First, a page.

lim x->0 6x-sin(6x)/6x-tan(6x) I get that it is 0/0 so I use the rule. I get 6-6cos(6x)/6-6sec^2(6x) and you get 0/0 and you use the rule again. So you get

36sin(6x)/-36sec^2(6x)tan(6x) which is 0/0 so you use the rule again. I'm confused on the derivative of -36sec^2(6x)tan(6x). The answer comes out to -1/2 but I'm not sure how. Am I even going down the right path?

2. ## Re: Question about this problem using L'Hospital's rule

Originally Posted by Alucard2487
lim x->0 6x-sin(6x)/6x-tan(6x) I get that it is 0/0 so I use the rule. I get 6-6cos(6x)/6-6sec^2(6x) and you get 0/0 and you use the rule again. So you get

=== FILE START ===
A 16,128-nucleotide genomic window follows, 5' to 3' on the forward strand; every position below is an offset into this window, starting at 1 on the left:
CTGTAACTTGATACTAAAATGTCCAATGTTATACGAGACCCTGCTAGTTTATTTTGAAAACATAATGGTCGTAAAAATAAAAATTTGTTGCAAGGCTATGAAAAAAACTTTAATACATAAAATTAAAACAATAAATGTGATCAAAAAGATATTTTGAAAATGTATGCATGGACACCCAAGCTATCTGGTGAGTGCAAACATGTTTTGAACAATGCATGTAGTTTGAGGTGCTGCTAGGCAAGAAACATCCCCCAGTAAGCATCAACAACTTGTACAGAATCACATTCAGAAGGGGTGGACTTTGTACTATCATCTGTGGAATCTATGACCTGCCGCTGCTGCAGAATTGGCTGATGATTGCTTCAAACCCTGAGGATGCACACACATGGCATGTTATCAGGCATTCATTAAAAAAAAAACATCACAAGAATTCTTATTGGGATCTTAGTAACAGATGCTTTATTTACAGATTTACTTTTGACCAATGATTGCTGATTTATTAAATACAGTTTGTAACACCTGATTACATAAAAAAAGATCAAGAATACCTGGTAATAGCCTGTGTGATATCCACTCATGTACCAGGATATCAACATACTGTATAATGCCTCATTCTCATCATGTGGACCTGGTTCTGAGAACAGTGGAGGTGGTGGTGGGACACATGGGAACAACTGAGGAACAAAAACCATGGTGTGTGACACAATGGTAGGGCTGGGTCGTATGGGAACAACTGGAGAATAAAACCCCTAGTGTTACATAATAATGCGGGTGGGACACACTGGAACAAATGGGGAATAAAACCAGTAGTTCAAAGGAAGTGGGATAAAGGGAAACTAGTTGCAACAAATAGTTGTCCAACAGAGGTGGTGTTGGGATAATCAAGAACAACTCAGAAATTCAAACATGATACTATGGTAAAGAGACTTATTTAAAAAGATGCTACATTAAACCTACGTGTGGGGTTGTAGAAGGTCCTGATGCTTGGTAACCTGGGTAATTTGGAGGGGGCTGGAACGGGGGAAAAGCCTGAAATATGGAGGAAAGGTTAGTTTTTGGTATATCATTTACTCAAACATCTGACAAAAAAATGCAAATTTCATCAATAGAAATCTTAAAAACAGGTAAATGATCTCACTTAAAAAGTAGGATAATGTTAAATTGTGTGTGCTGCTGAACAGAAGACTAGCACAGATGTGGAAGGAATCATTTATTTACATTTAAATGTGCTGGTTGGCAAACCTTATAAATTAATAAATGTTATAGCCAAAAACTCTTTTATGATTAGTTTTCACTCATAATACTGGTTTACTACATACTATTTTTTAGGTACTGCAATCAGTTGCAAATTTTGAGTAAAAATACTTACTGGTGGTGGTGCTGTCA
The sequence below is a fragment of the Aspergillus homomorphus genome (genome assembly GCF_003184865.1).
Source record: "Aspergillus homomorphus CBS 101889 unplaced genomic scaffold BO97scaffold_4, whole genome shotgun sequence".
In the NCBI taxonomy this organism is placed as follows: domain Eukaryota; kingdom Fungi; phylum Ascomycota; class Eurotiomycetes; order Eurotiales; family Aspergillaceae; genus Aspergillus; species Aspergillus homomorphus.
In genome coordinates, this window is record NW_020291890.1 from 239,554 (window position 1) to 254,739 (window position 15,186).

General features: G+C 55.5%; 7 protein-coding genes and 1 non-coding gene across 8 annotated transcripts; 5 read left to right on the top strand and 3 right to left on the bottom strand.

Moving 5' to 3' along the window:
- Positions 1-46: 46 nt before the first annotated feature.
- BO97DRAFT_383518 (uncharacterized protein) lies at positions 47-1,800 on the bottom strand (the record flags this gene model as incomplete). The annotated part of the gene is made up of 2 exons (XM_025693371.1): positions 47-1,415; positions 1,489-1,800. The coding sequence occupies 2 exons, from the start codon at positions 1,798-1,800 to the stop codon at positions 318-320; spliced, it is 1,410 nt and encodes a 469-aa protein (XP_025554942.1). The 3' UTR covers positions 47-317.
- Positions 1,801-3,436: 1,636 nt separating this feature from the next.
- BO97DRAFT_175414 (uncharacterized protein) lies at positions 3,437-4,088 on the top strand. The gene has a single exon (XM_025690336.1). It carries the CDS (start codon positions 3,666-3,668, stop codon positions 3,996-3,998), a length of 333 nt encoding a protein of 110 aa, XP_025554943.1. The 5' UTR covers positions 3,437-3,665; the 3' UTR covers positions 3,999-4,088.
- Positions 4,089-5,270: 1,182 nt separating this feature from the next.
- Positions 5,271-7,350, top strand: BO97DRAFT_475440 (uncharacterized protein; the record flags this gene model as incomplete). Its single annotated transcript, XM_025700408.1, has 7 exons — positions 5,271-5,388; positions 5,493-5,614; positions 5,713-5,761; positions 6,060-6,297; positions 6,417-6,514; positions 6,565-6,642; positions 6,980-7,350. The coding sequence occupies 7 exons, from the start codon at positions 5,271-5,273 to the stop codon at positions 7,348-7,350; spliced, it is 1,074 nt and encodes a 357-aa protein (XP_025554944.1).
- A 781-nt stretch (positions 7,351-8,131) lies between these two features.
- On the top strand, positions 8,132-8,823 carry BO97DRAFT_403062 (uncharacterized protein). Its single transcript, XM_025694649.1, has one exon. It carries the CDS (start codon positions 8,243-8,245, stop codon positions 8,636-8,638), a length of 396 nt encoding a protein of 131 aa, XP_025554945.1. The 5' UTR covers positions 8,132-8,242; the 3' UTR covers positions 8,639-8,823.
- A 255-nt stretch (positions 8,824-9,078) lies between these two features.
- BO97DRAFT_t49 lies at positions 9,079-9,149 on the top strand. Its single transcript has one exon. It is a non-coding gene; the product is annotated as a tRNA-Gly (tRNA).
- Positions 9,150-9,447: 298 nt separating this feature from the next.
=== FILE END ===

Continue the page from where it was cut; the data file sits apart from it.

36sin(6x)/-36sec^2(6x)tan(6x) which is 0/0 so you use the rule again. I'm confused on the derivative of -36sec^2(6x)tan(6x). The answer comes out to -1/2 but I'm not sure how. Am I even going down the right path?
You missed a factor of 2 when you took the last derivative of the denominator, should look like this

$\lim_{x \to 0} \ \frac{36sin(6x)}{-36 \cdot 2 sec(6x)sec(6x)tan(6x)} \\ \\ \text{At this point simplify as much as you can by converting secx and tanx into sine and cosines. It will look like} \\ \\ \lim_{x \to 0} \frac{cos^3(6x)}{-2} \\ \\ \text{ direct substitution now gives -1/2}$

3. ## Re: Question about this problem using L'Hospital's rule

It's always something small. I messed up the chain rule. Thank you for your help.